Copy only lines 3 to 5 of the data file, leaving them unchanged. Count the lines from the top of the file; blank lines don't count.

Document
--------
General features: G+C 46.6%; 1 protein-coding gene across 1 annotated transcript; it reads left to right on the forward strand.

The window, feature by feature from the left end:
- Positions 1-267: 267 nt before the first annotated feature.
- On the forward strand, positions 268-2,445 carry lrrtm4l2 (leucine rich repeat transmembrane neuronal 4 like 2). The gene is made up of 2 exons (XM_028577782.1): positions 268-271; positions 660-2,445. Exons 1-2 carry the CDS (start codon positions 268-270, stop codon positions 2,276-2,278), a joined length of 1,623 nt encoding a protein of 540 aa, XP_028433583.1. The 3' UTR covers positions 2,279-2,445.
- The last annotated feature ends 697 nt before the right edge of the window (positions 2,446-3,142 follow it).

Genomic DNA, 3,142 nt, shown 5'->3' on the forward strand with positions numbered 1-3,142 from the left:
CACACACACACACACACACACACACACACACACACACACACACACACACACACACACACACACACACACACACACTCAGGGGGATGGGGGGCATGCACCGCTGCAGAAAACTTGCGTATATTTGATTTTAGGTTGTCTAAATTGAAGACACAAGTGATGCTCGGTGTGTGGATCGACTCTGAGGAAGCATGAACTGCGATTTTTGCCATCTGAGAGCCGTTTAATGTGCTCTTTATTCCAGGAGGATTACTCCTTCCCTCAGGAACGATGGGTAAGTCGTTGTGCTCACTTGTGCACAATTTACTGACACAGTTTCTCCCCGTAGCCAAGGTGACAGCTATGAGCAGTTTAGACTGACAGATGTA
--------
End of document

- Positions 1-267: 267 nt before the first annotated feature.
- On the forward strand, positions 268-2,445 carry lrrtm4l2 (leucine rich repeat transmembrane neuronal 4 like 2). The gene is made up of 2 exons (XM_028577782.1): positions 268-271; positions 660-2,445. Exons 1-2 carry the CDS (start codon positions 268-270, stop codon positions 2,276-2,278), a joined length of 1,623 nt encoding a protein of 540 aa, XP_028433583.1. The 3' UTR covers positions 2,279-2,445.
- The last annotated feature ends 697 nt before the right edge of the window (positions 2,446-3,142 follow it).